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Attaining Equality and Civil Rights

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Attaining Equality and Civil Rights

Margaret E. Bridges

HIS 204

Steven Peters

6/20/12

African Americans have worked diligently over the decades to end segregation, discrimination, and isolation to attain equality. Slavery issues still affect African Americans today. Many have had trouble getting over issues they have faced to attain equality and civil rights. African Americans endured unjust treatment that is hard to comprehend. Times have been changing for many years. For instance Rodney King was beaten by police in 1991. This caused rioting and uproar regarding race in the United States. The patience that these Americans have shown over time should be educational to the rest of us. Since this time many things have changed. African Americans have the same rights as everyone and we have come as far as having a black president. Many individuals thought that electing Barak Obama would end race issues all together. I'm not sure is this will ever really happen. Although many issues still arise from time to time, African Americans have rose to the challenge and have slowly but surly attained equality and civil rights.

From 1865 to the 21st century, African Americans have worked to end their isolation with legislation, protest, and equal contributions to society. In 1863 Abraham Lincoln signed the Emancipation Proclamation. Although it did not completely free the slaves, it was a huge first step in trying the fix the problem. This proclamation only applied to the rebellion states. The proclamation would immediately free 50,000 slaves, but did not compensate the owners, outlaw slavery, nor did it make ex-slaves citizens.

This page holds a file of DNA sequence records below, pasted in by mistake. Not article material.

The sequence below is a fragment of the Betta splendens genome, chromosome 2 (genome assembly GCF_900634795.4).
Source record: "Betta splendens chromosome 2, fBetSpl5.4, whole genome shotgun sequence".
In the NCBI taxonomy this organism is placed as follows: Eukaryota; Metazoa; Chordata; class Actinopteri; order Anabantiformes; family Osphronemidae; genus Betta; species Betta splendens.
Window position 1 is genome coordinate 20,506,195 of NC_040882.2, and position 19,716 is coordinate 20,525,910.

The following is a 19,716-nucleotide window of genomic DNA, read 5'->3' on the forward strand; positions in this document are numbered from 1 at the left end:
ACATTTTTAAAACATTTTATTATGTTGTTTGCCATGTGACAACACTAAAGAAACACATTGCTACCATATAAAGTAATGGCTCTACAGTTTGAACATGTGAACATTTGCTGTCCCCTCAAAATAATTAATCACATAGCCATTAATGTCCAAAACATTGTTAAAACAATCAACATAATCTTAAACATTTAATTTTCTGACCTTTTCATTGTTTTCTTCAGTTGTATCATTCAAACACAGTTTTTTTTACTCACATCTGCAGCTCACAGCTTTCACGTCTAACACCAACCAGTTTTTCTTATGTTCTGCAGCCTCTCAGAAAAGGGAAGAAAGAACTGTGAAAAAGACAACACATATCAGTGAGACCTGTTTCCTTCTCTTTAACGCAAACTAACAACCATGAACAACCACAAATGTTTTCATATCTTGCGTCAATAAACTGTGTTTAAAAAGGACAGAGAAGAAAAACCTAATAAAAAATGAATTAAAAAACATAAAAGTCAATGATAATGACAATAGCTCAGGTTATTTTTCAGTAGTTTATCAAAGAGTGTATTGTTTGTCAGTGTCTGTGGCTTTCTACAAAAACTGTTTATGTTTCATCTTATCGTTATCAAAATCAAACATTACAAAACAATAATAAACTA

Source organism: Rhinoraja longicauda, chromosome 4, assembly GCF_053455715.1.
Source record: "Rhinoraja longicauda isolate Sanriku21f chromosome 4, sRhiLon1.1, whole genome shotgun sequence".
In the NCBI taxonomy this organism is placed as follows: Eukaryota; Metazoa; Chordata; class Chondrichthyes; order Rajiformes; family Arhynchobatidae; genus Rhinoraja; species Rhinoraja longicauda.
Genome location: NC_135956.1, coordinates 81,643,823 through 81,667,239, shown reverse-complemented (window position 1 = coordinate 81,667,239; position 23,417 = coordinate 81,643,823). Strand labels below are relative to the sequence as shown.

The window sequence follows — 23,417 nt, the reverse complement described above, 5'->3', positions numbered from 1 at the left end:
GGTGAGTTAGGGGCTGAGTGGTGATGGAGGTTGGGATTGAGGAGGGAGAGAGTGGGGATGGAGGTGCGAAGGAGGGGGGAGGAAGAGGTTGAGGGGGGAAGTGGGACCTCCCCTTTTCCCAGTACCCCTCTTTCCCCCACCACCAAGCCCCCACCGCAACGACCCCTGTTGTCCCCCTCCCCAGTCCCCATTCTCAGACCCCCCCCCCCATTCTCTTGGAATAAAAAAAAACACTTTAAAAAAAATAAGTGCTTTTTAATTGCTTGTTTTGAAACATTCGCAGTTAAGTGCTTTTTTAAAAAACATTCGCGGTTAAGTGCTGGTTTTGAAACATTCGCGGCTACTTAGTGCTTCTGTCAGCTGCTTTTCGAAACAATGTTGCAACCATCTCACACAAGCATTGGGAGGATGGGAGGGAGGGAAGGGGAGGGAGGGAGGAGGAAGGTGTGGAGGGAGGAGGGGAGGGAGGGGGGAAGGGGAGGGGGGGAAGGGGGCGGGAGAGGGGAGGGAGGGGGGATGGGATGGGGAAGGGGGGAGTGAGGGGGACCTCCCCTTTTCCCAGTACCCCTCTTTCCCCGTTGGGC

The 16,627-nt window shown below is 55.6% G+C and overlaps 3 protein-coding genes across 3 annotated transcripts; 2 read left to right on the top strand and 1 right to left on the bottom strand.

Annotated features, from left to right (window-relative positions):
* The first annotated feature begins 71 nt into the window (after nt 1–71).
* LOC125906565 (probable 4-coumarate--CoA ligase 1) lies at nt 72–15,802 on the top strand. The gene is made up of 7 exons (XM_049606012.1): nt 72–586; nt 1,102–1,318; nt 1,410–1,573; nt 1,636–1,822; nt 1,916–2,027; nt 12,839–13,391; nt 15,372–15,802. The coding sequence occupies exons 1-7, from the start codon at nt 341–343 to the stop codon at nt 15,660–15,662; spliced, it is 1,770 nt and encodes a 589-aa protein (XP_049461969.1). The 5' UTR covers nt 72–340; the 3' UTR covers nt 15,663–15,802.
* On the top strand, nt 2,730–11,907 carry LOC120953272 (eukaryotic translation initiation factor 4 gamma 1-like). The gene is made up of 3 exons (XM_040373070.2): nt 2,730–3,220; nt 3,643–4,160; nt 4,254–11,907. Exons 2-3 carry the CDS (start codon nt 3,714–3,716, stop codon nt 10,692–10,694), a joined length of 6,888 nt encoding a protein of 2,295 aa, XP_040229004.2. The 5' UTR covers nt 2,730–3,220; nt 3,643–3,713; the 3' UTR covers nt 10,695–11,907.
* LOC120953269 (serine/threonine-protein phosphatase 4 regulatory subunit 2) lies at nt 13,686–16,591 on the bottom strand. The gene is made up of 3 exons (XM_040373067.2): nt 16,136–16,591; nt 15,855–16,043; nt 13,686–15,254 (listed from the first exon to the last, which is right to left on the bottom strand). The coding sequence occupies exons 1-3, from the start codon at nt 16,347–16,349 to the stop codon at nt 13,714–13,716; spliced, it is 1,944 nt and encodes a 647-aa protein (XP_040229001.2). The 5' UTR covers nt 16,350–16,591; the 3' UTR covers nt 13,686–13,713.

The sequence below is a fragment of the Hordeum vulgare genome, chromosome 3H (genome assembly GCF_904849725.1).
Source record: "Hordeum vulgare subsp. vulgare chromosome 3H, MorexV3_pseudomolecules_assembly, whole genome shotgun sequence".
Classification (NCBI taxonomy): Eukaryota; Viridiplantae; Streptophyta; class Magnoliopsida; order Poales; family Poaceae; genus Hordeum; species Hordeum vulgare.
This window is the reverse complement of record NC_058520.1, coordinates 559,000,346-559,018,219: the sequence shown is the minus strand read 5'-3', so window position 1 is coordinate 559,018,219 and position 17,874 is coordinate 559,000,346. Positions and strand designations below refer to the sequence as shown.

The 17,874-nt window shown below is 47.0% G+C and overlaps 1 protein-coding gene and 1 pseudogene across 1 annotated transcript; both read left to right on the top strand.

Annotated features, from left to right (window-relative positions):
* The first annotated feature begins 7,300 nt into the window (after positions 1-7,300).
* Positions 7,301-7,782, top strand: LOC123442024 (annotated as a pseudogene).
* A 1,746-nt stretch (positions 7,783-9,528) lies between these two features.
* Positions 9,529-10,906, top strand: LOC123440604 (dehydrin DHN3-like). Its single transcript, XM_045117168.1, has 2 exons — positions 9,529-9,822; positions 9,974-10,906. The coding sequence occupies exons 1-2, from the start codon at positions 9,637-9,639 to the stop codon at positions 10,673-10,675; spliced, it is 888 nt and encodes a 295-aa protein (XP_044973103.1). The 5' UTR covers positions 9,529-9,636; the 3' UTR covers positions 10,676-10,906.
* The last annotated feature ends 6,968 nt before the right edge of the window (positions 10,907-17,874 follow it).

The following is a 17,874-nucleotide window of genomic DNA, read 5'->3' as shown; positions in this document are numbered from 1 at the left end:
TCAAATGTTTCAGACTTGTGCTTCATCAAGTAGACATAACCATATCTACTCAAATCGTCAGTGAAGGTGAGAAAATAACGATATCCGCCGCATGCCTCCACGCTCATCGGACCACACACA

Even with the civil war, there was not end to racial violence in the south. "Neither military leaders nor politicians can change the ingrained cultural beliefs of people" (Bowles, 2011). In 1865 "southern states government created legislation that restricted and controlled the lives of ex-slaves" (Bowles, 2011). They created what was known as the black codes. The codes restricted African Americans from marrying anyone other than their own race, from carrying fire arms, they could not perform any work other than farm work, and if they did not follow these rules there would be consequences.

Although African Americans went through lots of challenges and segregation, they had plenty of patience. They never gave up the fight to be considered equal. In 1896 the famous "separate but equal doctrine" was established. This provided facilities where blacks and whites could be in the same place, but were still separated from one another. This did not help much. African Americans were still limited as to where they could actually go. They had separate hotels, public restrooms and were barred from certain hospitals. Some were denied access to parks and picnic areas as well.

Then in 1875 the civil rights act was passed, which prohibited racial discrimination in public facilities, forcing the whites to share in return creating equality. In the 50's African Americans would have to give their seats up to a white man if asked to. This was horrible. Although there were so many seats allotted to each race, the blacks would still have to be put out for the white man. This must have been humiliating. They needed a voice. Who would be brave enough to stand up completely for their rights? Then came along Rosa Parks, enough is enough. They would finally have a voice. This would be the beginning of Martin Luther King Jr.

Over the years African Americans fight for equality has been long and stressful. They remained very patient over the years. After the end of slavery their rights were still limited. If caught violating laws they would face the aspect of being forced or loaned back into slavery. The obstacles they were faced with are disheartening and cruel. Their wives and mothers were raped and their children were beaten or sold to other masters. African Americans had no voice. From the beginning they were sold into slavery and faced with unbearable punishments. African Americans were beaten by police, attacked, arrested, and murdered. During that time they must have felt as

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